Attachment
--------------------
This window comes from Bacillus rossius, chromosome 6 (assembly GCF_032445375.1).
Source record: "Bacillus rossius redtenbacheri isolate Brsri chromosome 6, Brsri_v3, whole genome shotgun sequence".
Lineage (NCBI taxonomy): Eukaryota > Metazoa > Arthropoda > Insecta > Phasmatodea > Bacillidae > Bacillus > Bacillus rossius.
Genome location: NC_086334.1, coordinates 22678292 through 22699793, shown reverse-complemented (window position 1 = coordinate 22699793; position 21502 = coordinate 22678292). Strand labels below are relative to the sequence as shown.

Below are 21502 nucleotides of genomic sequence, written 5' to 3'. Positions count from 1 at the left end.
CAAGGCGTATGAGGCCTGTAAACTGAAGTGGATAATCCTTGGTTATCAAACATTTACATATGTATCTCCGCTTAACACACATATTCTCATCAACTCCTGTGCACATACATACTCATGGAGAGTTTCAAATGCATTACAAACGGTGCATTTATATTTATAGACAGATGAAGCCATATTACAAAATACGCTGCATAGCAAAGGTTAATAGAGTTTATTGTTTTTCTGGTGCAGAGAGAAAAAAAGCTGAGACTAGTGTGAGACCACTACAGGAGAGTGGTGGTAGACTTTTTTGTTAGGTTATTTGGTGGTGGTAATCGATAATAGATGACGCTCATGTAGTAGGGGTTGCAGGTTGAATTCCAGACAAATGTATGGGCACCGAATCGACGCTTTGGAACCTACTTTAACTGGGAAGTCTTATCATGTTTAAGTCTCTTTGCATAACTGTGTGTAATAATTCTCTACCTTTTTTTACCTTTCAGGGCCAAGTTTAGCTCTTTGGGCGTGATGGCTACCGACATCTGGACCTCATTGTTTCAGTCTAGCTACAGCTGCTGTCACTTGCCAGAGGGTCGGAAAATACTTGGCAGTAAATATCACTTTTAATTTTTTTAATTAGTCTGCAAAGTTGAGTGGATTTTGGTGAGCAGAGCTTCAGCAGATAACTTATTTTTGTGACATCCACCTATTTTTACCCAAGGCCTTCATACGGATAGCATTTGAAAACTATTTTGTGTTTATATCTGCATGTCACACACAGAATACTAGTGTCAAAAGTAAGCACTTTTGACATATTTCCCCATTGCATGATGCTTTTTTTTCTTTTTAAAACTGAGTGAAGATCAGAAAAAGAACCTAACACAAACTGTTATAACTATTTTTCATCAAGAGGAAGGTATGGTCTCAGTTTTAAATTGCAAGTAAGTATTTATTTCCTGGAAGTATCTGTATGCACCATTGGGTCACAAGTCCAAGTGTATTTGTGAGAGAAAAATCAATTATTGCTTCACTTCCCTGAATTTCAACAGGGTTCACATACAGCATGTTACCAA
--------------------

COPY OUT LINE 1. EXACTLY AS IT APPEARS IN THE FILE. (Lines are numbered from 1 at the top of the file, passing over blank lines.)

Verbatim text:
This window comes from Bacillus rossius, chromosome 6 (assembly GCF_032445375.1).